Worms can (still) always get worse

Posted: May 2, 2016 in Uncategorized

Its been some while since I posted an article on parasitic nematode worms. So, in response to almost no demand, here’s another article, on another, equally if not more so nasty, nematode worm which can, quite easily, turn your life into hell.

Onchocerca volvulus is possibly one of the more unpleasant worms out there. Its a species found in the Nematode phyla, that group of worms that live almost anywhere. Unfortunately, where O. volvulus prefers to live is inside people.

Like many parasites, the life cycle of this worm takes several stages. The bite of (usually) a fly found in the Simuliidae order of flies transmits the larvae to the host. The larvae then burrow through the flesh (which is a term which has never, ever been heard in a good context) and mature into adults into the subcutaneous tissue. A thick, collagen-rich nodule then forms around the adults, and, usually, the adults themselves do not cause much trouble, even though they can live beneath the skin for up to fifteen years, which top experts agree is fifteen years too long for a parasitic worm to be living underneath your skin. (Weirdly, I’ve been unable, to find any evidence on what the worms live on whilst living in your body; but presumably they feed on you in some way.)

life_cycle_of_onchocerca_volvulus_plos_medicine

To be honest, I’m actually perhaps not knowing exactly how it feeds. (Image via Wikimedia)

The problem comes when the worms reproduce. The males wriggle through the subcutaneous tissue until they encounter one of the larger females. They mate, and then the female can produce up to 3000 larvae (technically microfilariae ) per day. (The number varies a lot depending on which source you look at, and whether they are counting total produced or total released into the host. Ed.) And, to spread to a new host, these larvae must be taken up when the Black Fly takes another blood meal. So they migrate upward, and a few of them will be taken up by the Black Fly when it next bites. They will then mature into the second larval form whilst in the fly’s gut, and then, when the fly bites another human, the larvae enter the bloodstream and the whole appalling cycle begins again.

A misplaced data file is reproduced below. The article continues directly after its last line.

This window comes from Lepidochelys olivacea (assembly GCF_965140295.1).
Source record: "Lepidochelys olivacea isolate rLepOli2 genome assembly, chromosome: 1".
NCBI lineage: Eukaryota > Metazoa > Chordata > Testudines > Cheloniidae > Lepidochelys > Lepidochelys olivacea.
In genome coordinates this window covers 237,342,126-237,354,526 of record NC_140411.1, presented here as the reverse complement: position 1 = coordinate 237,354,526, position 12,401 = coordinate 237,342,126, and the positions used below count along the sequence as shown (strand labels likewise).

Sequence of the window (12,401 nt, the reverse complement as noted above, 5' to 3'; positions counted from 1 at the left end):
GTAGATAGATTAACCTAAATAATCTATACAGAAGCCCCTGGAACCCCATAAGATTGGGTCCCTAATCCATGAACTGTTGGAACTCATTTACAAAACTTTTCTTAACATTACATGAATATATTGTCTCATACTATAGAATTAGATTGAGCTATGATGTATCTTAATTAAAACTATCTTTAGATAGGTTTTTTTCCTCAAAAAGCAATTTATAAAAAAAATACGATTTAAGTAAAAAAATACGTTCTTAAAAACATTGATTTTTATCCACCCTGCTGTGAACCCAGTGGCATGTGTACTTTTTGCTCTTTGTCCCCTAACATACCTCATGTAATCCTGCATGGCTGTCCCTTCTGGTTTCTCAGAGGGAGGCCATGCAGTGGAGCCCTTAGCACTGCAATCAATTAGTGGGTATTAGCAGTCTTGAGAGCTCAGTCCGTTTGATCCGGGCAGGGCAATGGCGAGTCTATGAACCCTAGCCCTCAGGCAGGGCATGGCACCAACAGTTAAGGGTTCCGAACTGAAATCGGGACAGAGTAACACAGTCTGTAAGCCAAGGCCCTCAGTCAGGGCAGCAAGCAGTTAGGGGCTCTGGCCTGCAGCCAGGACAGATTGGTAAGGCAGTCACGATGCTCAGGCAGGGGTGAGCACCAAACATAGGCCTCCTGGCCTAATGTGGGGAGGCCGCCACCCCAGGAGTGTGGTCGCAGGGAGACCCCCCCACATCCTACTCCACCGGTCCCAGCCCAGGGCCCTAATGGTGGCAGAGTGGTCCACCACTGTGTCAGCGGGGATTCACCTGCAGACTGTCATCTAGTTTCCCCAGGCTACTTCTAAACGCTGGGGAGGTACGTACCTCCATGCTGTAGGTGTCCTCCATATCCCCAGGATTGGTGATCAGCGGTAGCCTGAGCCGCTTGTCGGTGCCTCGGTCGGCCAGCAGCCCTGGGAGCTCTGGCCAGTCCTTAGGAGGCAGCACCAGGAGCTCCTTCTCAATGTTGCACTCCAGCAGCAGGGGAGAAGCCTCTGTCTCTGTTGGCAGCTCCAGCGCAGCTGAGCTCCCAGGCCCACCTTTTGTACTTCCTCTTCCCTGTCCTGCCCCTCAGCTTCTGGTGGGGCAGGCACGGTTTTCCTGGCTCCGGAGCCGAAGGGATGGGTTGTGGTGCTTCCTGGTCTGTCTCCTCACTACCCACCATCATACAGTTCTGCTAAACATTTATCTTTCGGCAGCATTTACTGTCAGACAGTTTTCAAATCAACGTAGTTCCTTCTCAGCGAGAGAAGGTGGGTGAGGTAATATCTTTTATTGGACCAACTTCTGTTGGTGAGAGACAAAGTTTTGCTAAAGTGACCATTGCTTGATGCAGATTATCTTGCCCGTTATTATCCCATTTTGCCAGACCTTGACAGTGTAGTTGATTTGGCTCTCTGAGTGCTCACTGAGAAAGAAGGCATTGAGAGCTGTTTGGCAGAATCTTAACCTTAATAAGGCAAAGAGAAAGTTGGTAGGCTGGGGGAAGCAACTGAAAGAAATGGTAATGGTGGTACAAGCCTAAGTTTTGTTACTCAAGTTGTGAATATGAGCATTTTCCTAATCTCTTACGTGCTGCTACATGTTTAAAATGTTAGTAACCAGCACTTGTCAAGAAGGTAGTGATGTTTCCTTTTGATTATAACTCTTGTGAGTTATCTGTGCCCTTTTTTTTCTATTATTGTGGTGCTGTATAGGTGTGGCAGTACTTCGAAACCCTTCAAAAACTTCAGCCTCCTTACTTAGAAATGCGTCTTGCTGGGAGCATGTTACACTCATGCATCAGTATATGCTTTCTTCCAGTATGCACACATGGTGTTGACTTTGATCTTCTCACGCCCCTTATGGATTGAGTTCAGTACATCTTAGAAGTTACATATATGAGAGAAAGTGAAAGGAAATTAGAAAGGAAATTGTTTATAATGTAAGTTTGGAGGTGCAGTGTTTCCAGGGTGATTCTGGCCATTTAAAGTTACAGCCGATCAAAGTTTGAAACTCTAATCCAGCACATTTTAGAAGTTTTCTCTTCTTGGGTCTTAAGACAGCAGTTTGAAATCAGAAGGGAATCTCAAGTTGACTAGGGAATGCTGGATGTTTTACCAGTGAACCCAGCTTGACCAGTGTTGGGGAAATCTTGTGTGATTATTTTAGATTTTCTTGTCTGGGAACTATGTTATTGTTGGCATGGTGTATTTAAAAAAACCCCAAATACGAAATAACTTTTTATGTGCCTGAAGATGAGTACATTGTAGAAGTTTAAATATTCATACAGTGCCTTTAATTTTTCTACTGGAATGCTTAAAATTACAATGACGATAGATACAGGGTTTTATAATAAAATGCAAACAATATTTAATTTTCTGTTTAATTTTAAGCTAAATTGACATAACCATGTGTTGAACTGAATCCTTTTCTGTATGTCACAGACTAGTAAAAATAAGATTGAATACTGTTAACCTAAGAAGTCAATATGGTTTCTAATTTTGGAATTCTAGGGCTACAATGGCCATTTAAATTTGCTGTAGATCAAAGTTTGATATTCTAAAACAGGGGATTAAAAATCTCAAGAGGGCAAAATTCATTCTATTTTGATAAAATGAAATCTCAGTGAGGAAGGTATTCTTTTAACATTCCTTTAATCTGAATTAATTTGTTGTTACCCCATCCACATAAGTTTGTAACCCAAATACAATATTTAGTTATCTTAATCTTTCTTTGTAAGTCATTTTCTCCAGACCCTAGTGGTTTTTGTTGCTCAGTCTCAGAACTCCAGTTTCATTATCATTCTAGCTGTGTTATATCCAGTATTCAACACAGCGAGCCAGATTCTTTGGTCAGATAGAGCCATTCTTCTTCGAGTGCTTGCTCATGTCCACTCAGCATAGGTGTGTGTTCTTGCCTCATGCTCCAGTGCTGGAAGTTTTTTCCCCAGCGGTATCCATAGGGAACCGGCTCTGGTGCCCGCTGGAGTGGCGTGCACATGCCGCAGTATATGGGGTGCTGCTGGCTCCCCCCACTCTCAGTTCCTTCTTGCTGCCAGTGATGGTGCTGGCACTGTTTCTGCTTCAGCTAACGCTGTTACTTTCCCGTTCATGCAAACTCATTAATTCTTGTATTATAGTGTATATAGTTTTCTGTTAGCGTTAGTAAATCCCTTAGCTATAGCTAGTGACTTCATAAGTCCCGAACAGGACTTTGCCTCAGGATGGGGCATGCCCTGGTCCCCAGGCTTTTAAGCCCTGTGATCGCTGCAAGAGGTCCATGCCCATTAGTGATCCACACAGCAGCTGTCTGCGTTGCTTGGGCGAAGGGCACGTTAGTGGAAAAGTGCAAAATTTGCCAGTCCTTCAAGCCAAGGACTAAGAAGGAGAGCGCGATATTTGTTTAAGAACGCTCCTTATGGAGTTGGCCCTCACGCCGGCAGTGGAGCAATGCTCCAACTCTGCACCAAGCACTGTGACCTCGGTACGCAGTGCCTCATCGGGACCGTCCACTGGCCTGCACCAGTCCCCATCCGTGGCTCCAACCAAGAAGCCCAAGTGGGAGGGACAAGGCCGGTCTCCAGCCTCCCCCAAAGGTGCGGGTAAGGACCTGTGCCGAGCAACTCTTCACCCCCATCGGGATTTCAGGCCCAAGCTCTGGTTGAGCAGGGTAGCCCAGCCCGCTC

The problem comes when the larvae don’t get taken up – and as each female can be producing 3000 microfilariae a day, there can be quite a few which are not taken up. The larvae live for just under two years, and then they die. And, ironically enough, its only when they die that the infected person’s problems really start. Similar to a really severe allergic reaction, the host’s own immune system swings into action as it detects the foreign objects within the body. What drives the severity of symptoms seems to be a) the ‘strain’ of O. volvulus you’re infected with (the ‘Savannah’ strain is, apparently, the most virulent one) and b) the characteristics of your own immune system, where a stronger immune system response leads to worsening symptoms. Weirdly, the amount of parasites inside you doesn’t appear to have much much of an effect – indeed, many people who are worst affected actually have low parasite loads compared with people with less severe symptoms. Possibly, an immune system which reacts more strongly to the parasite will kill off more of them…leading to more dead microfilariae and thus exasperating the immune response.